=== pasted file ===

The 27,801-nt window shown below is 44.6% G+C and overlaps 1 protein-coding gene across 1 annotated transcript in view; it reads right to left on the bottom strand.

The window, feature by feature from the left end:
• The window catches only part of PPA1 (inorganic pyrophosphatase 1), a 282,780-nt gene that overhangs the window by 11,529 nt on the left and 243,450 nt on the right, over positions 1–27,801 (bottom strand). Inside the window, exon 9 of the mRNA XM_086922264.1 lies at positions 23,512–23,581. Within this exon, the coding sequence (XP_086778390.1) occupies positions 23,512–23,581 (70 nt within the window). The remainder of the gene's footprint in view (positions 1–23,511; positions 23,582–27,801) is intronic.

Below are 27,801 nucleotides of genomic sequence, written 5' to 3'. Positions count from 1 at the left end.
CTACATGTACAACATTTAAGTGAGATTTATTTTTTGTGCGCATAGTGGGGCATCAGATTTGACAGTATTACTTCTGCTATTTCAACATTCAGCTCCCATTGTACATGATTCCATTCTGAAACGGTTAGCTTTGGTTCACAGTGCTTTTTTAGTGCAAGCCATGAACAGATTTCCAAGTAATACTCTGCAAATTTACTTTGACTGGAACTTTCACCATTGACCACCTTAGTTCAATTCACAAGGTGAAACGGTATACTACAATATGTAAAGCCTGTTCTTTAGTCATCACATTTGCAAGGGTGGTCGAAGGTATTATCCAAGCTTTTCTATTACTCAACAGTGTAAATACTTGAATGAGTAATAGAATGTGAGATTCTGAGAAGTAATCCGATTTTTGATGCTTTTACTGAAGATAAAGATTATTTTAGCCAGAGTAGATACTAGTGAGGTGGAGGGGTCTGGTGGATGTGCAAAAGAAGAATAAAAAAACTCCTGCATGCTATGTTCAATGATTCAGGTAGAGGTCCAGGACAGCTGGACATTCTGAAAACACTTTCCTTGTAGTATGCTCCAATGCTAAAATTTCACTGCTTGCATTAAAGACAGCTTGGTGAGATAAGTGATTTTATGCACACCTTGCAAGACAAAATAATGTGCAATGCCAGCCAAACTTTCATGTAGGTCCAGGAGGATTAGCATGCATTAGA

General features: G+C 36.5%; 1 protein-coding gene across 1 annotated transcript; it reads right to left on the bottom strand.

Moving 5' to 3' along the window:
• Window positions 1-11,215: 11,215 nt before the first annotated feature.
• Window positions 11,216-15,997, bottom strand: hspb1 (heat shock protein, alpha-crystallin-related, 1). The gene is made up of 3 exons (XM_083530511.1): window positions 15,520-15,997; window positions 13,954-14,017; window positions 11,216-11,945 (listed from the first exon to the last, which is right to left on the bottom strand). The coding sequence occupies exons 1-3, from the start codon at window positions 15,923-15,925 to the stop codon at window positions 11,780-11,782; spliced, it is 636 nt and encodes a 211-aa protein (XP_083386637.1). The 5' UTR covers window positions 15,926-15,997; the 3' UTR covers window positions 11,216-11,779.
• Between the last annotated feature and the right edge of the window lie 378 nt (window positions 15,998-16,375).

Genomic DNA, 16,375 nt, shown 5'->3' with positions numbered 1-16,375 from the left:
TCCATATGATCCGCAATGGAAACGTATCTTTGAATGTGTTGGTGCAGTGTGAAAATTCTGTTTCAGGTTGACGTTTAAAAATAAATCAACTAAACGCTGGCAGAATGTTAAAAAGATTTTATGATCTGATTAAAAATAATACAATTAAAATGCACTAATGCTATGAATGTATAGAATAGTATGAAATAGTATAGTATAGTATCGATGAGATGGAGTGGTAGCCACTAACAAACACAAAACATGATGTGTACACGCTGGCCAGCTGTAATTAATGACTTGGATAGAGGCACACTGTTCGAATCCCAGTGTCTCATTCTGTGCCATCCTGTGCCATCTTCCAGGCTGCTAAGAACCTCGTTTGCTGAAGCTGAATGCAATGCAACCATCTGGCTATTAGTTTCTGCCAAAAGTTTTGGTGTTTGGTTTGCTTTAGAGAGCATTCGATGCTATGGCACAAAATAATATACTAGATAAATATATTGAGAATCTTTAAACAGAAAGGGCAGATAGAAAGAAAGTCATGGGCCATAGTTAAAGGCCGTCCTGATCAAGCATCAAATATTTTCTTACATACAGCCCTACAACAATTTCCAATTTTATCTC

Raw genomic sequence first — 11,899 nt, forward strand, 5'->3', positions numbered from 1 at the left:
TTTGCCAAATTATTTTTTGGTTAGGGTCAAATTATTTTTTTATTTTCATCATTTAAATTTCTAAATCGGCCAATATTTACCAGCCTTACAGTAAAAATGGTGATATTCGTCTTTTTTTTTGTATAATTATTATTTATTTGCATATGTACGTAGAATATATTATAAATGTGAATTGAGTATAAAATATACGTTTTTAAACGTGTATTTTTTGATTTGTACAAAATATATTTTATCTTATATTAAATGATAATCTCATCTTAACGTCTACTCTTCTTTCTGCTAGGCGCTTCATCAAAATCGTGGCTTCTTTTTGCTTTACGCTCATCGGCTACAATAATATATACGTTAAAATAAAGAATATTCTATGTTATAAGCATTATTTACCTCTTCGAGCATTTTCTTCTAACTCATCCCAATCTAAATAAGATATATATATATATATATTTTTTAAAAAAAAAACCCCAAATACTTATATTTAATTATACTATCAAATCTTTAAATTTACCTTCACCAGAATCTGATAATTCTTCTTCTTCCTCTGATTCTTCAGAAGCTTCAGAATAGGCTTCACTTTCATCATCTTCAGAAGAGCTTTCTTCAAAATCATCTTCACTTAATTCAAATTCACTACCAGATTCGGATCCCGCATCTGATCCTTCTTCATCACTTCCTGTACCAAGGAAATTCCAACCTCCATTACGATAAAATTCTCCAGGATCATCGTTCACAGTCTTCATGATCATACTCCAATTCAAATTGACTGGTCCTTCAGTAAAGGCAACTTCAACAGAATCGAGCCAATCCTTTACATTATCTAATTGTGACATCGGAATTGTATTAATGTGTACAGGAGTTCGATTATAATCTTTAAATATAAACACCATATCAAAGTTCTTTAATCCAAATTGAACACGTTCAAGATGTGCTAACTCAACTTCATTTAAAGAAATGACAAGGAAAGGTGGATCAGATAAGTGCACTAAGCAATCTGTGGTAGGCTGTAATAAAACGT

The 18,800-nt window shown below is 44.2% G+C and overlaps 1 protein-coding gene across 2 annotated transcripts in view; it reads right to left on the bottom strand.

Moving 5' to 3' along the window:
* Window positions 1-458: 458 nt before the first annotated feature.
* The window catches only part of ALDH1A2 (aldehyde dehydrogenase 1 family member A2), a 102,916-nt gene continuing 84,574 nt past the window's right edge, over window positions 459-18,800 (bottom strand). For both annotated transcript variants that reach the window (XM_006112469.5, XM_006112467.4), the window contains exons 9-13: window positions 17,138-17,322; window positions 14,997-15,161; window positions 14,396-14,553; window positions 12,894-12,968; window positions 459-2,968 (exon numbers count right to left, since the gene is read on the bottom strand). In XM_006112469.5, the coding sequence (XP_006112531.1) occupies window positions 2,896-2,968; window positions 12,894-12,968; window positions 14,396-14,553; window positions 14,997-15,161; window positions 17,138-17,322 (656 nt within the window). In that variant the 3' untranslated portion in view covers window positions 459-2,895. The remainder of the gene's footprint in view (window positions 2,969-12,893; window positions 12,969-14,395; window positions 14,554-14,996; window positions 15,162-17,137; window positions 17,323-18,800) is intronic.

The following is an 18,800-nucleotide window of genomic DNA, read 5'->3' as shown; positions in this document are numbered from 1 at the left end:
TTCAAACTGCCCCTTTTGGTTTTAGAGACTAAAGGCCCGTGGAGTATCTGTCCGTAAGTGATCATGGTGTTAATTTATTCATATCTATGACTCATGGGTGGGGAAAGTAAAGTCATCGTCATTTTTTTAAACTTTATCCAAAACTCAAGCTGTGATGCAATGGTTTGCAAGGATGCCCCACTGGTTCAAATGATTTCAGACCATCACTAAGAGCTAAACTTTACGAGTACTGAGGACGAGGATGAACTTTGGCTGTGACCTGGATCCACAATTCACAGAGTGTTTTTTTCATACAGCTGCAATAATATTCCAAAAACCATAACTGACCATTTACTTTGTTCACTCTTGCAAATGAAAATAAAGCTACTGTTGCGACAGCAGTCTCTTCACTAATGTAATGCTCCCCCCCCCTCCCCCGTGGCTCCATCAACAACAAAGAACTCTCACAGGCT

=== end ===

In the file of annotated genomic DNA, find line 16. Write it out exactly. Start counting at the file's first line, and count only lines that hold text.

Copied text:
Moving 5' to 3' along the window: